ILLUS. Jesus tells the story in the context of a question he's been asked. We’re told that an "expert in the law" asked Jesus a question, "Teacher, what must I do to inherit eternal life?" It's a good question, and more people ought to ask it. Jesus responds with the question of his own, "What is written in the law? How do you read it?" The expert in the law then gives a good answer, "Love the Lord your God with all of your heart and all your soul and with all of your strength and with all your mind, and Love your neighbor as yourself." Jesus responds by saying "Good answer." But, the expert in the law could not leave well enough alone. He then asks the question, "And who is my neighbor?"
Jesus responds with the question of his own, "What is written in the law? How do you read it?"
The expert in the law then gives a good answer, "Love the Lord your God with all of your heart and all your soul and with all of your strength and with all your mind, and Love your neighbor as yourself." Jesus responds by saying "Good answer."
But, the expert in the law could not leave well enough alone. He then asks the question, "And who is my neighbor?"
b. that's when Jesus launches into the story of the good Samaritan, where we discover that our neighbor is anyone we can act neighborly toward
that our neighbor is anyone we can act neighborly toward
c. there are some scholars who believe that this "debt of love" that we owe is only owed to the community of Christ — fellow believers
owed to the community of Christ — fellow believers
1) that lets us off the hook too easily
2) it's easy to love people who are like you, and who mostly see the world in the same way you do
same way you do
3) it's easy to love people who don't push you out of your comfort zone
4) it's easy to love people who love you back
d. this is not self sacrificial love
1) this begs the question for the Christian community: do we look for "loopholes" when it comes to loving those in the culture who are different — sometimes radically so — from us?
when it comes to loving those in the culture who are different — sometimes radically so — from us?
6. so, when Paul tells us to "love your neighbor as yourself," and "love does no harm to a neighbor," (vs. 9) he is essentially saying that Christians must treat all people they come in contact with in this way
neighbor," (vs. 9) he is essentially saying that Christians must treat all people they come in contact with in this way
a. this love of neighbor becomes the animating force in the Christian's cultural engagement
engagement
b. we show our love for God by showing our love for neighbor
1) we do not love persons simply for who they are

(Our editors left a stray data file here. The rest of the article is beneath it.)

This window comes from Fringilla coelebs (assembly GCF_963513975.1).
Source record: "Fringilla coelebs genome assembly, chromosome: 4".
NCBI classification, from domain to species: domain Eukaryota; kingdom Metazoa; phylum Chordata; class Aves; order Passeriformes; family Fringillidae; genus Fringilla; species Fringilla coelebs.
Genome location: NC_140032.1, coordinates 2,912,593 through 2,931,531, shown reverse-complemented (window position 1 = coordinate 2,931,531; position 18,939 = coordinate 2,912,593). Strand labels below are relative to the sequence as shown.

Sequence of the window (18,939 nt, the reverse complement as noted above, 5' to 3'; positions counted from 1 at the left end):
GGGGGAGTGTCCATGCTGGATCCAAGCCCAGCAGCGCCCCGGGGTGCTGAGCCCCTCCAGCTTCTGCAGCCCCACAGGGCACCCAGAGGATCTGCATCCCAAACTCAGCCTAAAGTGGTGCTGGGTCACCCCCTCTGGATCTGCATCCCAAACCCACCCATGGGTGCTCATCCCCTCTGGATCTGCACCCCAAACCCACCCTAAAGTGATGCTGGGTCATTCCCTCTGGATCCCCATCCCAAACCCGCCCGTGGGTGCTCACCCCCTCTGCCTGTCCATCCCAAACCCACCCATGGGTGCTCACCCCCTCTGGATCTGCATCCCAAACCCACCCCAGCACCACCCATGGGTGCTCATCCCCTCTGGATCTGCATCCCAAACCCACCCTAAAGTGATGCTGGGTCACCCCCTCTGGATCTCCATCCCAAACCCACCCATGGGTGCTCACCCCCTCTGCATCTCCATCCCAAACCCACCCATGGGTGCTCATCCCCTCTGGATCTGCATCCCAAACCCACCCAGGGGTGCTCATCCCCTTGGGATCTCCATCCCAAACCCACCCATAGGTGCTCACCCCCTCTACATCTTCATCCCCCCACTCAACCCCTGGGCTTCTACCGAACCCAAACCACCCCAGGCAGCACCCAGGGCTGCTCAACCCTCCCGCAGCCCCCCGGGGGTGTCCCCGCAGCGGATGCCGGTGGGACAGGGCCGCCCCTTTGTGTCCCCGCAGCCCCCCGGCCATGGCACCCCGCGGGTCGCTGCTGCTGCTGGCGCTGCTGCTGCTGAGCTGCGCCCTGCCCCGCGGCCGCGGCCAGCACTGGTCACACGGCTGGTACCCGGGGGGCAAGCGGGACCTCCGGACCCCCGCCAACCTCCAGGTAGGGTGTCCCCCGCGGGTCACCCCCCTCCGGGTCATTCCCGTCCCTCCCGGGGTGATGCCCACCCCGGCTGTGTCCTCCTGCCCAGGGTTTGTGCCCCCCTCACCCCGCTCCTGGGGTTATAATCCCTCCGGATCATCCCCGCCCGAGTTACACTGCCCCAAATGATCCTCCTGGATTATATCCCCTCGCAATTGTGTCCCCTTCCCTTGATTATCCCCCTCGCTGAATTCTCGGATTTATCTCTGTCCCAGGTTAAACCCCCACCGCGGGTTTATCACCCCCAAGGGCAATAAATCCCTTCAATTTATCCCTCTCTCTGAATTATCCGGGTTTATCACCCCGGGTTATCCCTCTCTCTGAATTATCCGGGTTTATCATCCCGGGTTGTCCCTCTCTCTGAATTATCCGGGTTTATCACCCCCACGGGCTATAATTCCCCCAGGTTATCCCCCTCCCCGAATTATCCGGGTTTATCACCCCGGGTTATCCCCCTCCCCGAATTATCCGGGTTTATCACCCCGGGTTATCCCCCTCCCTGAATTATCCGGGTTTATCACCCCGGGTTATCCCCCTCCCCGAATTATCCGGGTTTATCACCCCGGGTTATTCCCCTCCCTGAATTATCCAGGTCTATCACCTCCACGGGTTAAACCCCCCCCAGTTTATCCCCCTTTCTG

2) we love them because they are made in the image of God
c. how do we show our love for our neighbor? (here Paul gets practical)
1) by not fooling around with their spouse ...
2) by not killing them ...
3) by not stealing their stuff ...
4) by not coveting what they’ve got ...
5) and by applying any other Biblical command or principle that applies!
d. our calling is to show the glory of God, and the calling of the Gospel through love of neighbor
neighbor
7. The Gospel Calls Us to Live Selflessly

II. THE GOSPEL CALLS US TO LIVE URGENTLY (vs. 11-12)

“And do this, understanding the present time. The hour has come for you to wake up from your slumber, because our salvation is nearer now than when we first believed. 12 The night is nearly over; the day is almost here. So let us put aside the deeds of darkness and put on the armor of light.” (, NIV84)
1. we live selflessly for the gospel because our Lord's return is nearer now than it has ever been, and every day brings it a little closer
ever been, and every day brings it a little closer
2. Christians cannot live carelessly
a. we need to be astute observers of the culture
b. this is what the apostle means by understanding the present time
ILLUS. I never cease to be amazed at how many of our citizens are clueless about national events, but can name every contestant on Dancing with the Stars and were they are in the standings.
national events, but can name every contestant on Dancing with the Stars and were they are in the standings.
1) too many Christians are living carelessly, and thus don’t understand our present time, and the gospel implications of political and social events
time, and the gospel implications of political and social events
2) I’m not saying you have to be news-junkie, but neither can the confessing Christian afford to ignore what is happening in the culture around them
Christian afford to ignore what is happening in the culture around them
c. Paul calls us to snap out of our spiritual slumber
ILLUS. Tim Keller, pastor of Redeem Presbyterian Church in New York, writes: "Karl Marx and others have charged that religion is “the opiate of the masses.” That is, it is a sedative that makes people passive ... Properly understood, Christianity is by no means the opiate of the people. It’s more like the smelling salts.”
Marx and others have charged that religion is “the opiate of the masses.” That is, it is a sedative that makes people passive ... Properly understood, Christianity is by no means the opiate of the people. It’s more like the smelling salts.”
3. The Gospel Calls Us to Live Urgently

III. THE GOSPEL CALLS US TO LIVE DIFFERENTLY (vs. 13-14)